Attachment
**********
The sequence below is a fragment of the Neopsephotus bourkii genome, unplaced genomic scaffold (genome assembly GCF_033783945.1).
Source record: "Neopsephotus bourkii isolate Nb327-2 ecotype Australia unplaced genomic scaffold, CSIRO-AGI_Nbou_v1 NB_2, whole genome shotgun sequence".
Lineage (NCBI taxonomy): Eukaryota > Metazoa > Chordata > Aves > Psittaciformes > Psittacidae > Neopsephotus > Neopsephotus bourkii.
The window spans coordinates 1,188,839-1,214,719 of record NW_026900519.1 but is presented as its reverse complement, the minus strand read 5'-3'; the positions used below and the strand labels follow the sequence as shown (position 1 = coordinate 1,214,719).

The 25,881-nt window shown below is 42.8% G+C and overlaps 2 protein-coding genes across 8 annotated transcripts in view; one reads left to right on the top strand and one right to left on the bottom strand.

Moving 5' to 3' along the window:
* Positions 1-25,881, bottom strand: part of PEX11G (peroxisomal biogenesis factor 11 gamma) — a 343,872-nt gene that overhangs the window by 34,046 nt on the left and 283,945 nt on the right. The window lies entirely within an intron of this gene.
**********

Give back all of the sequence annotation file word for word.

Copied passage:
The sequence below is a fragment of the Neopsephotus bourkii genome, unplaced genomic scaffold (genome assembly GCF_033783945.1).
Source record: "Neopsephotus bourkii isolate Nb327-2 ecotype Australia unplaced genomic scaffold, CSIRO-AGI_Nbou_v1 NB_2, whole genome shotgun sequence".
Lineage (NCBI taxonomy): Eukaryota > Metazoa > Chordata > Aves > Psittaciformes > Psittacidae > Neopsephotus > Neopsephotus bourkii.
The window spans coordinates 1,188,839-1,214,719 of record NW_026900519.1 but is presented as its reverse complement, the minus strand read 5'-3'; the positions used below and the strand labels follow the sequence as shown (position 1 = coordinate 1,214,719).

The 25,881-nt window shown below is 42.8% G+C and overlaps 2 protein-coding genes across 8 annotated transcripts in view; one reads left to right on the top strand and one right to left on the bottom strand.

Moving 5' to 3' along the window:
* Positions 1-25,881, bottom strand: part of PEX11G (peroxisomal biogenesis factor 11 gamma) — a 343,872-nt gene that overhangs the window by 34,046 nt on the left and 283,945 nt on the right. The window lies entirely within an intron of this gene.